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The god Ninkilim, inscribed dnin-PEŠ2, is a widely referenced Mesopotamian deity from Sumerian to later Babylonian periods whose minions include wildlife in general and vermin in particular. His name, Nin-kilim, means "Lord Rodent," where rodent, pronounced šikku but rendered nin-ka6, is a homograph.[1]

He is described in the Sumerian language as “lord of teeming creatures”, and in Akkadian as Bēl-nammašti “lord of wild animals” and features in much of the incantation texts against field pests, such as the Zu-buru-dabbeda. Although Ninkilim is feminine in the great god-list, and the Sumerian Farmer's Almanac – (which entreats the farmer to pray to Ninkilim, goddess of field mice, so that she will keep her sharp-toothed little subjects away from the growing grain), the field-pest incantations know him as masculine, as do other texts of the later periods.[2]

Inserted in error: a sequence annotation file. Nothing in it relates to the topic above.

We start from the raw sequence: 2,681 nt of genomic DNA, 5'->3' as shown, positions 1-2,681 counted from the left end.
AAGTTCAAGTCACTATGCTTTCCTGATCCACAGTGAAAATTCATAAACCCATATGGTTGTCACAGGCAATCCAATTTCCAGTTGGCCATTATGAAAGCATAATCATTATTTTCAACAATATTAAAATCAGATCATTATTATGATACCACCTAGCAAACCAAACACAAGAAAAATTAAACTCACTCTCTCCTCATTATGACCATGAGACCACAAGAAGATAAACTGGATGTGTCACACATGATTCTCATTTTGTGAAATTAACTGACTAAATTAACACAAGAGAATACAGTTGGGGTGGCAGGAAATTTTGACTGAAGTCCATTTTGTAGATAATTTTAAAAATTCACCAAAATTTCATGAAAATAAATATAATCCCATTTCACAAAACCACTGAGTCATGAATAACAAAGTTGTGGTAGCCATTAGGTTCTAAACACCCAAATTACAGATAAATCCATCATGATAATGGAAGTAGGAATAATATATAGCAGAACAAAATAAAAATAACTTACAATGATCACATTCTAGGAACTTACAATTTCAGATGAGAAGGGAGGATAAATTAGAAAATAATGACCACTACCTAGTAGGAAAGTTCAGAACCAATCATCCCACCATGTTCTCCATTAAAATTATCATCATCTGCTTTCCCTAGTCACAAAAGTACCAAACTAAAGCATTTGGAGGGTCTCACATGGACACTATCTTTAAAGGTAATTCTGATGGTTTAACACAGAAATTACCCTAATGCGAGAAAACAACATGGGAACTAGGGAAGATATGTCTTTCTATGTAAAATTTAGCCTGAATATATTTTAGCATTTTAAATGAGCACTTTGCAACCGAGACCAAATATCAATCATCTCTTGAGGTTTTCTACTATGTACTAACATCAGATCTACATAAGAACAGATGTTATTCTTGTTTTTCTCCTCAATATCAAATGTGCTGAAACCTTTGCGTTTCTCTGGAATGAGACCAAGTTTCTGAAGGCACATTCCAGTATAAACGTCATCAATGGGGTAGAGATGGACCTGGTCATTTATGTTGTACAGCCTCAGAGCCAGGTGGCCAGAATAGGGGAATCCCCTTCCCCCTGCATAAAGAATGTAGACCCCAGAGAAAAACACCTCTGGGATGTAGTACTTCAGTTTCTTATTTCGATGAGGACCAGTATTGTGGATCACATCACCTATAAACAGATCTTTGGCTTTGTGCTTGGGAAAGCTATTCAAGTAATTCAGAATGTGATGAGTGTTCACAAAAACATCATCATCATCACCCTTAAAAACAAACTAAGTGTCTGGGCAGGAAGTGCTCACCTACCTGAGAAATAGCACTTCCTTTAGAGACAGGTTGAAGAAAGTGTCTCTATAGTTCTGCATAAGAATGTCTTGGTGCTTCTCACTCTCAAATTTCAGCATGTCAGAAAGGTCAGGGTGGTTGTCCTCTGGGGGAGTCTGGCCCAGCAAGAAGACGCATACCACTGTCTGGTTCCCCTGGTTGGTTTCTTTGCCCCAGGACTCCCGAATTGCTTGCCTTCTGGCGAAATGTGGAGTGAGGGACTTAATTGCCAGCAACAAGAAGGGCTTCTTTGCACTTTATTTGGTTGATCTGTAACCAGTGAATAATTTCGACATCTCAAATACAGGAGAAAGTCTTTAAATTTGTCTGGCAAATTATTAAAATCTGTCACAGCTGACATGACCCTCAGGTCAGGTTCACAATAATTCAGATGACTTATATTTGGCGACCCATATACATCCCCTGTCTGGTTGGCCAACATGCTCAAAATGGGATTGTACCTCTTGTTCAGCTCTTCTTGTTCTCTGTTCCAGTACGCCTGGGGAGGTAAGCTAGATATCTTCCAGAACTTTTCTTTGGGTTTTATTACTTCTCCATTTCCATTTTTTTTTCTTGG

The 8th year of Iddin-Dagān celebrates his selection “by means of the omens (of) the high-priestess of Nin-kilim.” He was one of the patron deities, with the goddess Bēlit-ilī, of the city of Diniktum.[3]


  1. ^ Niek Veldhuis (2002). "Studies in Sumerian Vocabulary: dnin-ka6; immal/šilam; and še21.d". Journal of Cuneiform Studies. 54: 68. JSTOR 1360043. 
  2. ^ A. R. George and Junko Taniguchi (2010). "The Dogs of Ninkilim, part two: Babylonian rituals to counter field pests". Iraq. LXXII: 80. 
  3. ^ A. R. George (1993). House most high: the temples of ancient Mesopotamia. Eisenbrauns. p. 43.